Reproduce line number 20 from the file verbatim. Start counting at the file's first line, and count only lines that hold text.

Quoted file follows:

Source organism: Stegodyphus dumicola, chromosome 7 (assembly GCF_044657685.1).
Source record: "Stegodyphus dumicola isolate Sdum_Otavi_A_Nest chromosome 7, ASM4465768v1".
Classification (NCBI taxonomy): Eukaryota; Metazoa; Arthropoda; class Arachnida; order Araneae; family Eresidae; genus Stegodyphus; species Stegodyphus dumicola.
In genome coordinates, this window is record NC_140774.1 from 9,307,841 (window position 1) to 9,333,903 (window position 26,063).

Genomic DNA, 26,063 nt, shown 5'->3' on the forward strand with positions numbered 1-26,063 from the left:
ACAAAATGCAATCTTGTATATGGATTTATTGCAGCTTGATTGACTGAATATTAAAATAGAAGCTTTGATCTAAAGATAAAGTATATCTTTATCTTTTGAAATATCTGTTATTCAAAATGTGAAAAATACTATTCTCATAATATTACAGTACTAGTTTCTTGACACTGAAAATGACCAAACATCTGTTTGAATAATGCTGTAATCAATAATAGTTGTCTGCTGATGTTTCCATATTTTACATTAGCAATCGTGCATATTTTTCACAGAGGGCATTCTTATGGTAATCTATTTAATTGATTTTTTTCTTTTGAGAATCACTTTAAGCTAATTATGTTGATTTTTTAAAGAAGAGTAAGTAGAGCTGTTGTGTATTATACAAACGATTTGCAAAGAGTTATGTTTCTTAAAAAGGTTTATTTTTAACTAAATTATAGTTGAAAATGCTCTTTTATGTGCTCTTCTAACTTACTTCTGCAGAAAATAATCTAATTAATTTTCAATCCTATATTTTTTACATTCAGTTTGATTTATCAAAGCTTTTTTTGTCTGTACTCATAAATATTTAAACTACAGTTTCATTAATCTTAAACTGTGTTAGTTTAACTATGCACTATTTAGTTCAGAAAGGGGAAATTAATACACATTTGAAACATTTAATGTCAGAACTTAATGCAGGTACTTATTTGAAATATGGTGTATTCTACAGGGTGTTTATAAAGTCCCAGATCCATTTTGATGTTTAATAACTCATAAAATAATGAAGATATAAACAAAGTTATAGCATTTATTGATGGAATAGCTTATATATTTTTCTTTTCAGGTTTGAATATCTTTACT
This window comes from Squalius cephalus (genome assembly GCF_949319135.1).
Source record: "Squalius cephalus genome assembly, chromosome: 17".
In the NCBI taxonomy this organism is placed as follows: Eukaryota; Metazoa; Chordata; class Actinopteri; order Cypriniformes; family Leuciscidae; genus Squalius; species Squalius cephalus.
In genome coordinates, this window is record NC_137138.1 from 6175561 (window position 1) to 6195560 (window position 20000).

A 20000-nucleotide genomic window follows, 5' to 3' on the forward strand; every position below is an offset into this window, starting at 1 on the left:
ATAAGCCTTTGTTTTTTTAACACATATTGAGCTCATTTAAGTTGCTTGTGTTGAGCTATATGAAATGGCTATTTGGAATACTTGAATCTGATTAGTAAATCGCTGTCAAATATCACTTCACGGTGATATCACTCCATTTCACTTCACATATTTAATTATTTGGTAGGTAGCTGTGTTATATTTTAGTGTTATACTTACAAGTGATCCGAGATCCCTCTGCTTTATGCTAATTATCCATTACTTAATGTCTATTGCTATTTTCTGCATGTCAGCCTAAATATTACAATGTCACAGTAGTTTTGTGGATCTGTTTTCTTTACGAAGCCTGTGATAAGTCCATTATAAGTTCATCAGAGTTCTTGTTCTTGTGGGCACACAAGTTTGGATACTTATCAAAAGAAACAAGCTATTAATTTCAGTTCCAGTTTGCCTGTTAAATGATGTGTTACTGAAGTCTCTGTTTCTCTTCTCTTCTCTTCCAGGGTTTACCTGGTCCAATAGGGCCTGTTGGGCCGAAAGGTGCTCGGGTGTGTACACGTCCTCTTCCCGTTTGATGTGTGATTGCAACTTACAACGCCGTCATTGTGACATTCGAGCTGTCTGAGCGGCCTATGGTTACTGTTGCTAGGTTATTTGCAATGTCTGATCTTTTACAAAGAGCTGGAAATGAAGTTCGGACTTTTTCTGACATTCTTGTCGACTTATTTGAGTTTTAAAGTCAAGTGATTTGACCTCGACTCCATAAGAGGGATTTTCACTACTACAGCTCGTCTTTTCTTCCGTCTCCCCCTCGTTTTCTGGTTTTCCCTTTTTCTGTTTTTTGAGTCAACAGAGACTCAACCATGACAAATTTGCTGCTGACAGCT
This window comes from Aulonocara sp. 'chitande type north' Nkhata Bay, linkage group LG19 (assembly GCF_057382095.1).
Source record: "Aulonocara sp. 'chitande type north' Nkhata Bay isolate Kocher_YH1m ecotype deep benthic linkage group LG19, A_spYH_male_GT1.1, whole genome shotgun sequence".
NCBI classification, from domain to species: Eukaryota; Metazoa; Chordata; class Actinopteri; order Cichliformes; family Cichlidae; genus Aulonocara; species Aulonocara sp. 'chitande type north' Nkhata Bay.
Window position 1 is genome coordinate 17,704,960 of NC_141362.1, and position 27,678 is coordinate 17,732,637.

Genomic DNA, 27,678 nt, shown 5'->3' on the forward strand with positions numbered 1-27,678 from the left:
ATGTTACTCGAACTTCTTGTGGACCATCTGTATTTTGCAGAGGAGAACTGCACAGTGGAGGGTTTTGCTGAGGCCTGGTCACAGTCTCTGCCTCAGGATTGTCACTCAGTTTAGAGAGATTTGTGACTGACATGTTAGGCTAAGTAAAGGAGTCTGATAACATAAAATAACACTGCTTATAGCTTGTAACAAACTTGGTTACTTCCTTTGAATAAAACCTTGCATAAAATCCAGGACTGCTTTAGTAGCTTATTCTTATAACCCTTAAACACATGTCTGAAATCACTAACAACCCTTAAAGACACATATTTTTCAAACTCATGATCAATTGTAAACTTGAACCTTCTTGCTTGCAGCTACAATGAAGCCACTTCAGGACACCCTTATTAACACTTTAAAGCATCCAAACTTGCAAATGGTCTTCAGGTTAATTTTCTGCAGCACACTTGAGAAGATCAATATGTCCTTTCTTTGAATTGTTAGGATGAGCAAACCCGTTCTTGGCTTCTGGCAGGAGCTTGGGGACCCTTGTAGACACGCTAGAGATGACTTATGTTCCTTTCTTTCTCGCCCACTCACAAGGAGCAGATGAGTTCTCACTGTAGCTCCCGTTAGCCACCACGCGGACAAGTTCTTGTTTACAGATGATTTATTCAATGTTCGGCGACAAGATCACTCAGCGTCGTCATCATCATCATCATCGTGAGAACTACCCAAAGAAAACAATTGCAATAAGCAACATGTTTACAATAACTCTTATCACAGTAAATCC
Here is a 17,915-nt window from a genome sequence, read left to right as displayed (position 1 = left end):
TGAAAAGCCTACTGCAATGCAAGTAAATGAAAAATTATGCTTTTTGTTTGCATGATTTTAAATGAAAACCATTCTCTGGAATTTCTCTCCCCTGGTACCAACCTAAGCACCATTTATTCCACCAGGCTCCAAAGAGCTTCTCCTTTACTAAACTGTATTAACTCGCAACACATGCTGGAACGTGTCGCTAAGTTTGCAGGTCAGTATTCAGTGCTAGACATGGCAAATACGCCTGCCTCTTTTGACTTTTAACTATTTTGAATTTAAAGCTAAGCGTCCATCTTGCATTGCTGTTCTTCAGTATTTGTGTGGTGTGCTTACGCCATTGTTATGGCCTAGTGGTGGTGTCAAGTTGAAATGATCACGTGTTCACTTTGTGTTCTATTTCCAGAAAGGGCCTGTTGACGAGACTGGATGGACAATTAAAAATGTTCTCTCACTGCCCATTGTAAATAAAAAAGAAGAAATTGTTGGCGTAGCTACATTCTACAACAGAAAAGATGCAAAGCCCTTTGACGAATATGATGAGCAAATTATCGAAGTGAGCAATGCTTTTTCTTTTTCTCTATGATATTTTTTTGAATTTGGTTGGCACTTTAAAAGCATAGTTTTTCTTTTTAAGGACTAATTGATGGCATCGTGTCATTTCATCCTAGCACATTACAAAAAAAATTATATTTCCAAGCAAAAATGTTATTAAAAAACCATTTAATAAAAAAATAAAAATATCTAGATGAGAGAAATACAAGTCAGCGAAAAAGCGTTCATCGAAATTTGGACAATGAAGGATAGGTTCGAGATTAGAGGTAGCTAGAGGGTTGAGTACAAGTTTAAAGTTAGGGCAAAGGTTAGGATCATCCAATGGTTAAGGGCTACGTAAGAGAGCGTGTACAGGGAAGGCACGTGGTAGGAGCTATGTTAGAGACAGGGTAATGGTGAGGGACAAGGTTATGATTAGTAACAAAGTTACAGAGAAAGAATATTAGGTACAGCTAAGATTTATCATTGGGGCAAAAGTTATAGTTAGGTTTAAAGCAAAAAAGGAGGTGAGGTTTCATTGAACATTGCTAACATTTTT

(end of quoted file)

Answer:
TGAAAAGCCTACTGCAATGCAAGTAAATGAAAAATTATGCTTTTTGTTTGCATGATTTTAAATGAAAACCATTCTCTGGAATTTCTCTCCCCTGGTACCAACCTAAGCACCATTTATTCCACCAGGCTCCAAAGAGCTTCTCCTTTACTAAACTGTATTAACTCGCAACACATGCTGGAACGTGTCGCTAAGTTTGCAGGTCAGTATTCAGTGCTAGACATGGCAAATACGCCTGCCTCTTTTGACTTTTAACTATTTTGAATTTAAAGCTAAGCGTCCATCTTGCATTGCTGTTCTTCAGTATTTGTGTGGTGTGCTTACGCCATTGTTATGGCCTAGTGGTGGTGTCAAGTTGAAATGATCACGTGTTCACTTTGTGTTCTATTTCCAGAAAGGGCCTGTTGACGAGACTGGATGGACAATTAAAAATGTTCTCTCACTGCCCATTGTAAATAAAAAAGAAGAAATTGTTGGCGTAGCTACATTCTACAACAGAAAAGATGCAAAGCCCTTTGACGAATATGATGAGCAAATTATCGAAGTGAGCAATGCTTTTTCTTTTTCTCTATGATATTTTTTTGAATTTGGTTGGCACTTTAAAAGCATAGTTTTTCTTTTTAAGGACTAATTGATGGCATCGTGTCATTTCATCCTAGCACATTACAAAAAAAATTATATTTCCAAGCAAAAATGTTATTAAAAAACCATTTAATAAAAAAATAAAAATATCTAGATGAGAGAAATACAAGTCAGCGAAAAAGCGTTCATCGAAATTTGGACAATGAAGGATAGGTTCGAGATTAGAGGTAGCTAGAGGGTTGAGTACAAGTTTAAAGTTAGGGCAAAGGTTAGGATCATCCAATGGTTAAGGGCTACGTAAGAGAGCGTGTACAGGGAAGGCACGTGGTAGGAGCTATGTTAGAGACAGGGTAATGGTGAGGGACAAGGTTATGATTAGTAACAAAGTTACAGAGAAAGAATATTAGGTACAGCTAAGATTTATCATTGGGGCAAAAGTTATAGTTAGGTTTAAAGCAAAAAAGGAGGTGAGGTTTCATTGAACATTGCTAACATTTTT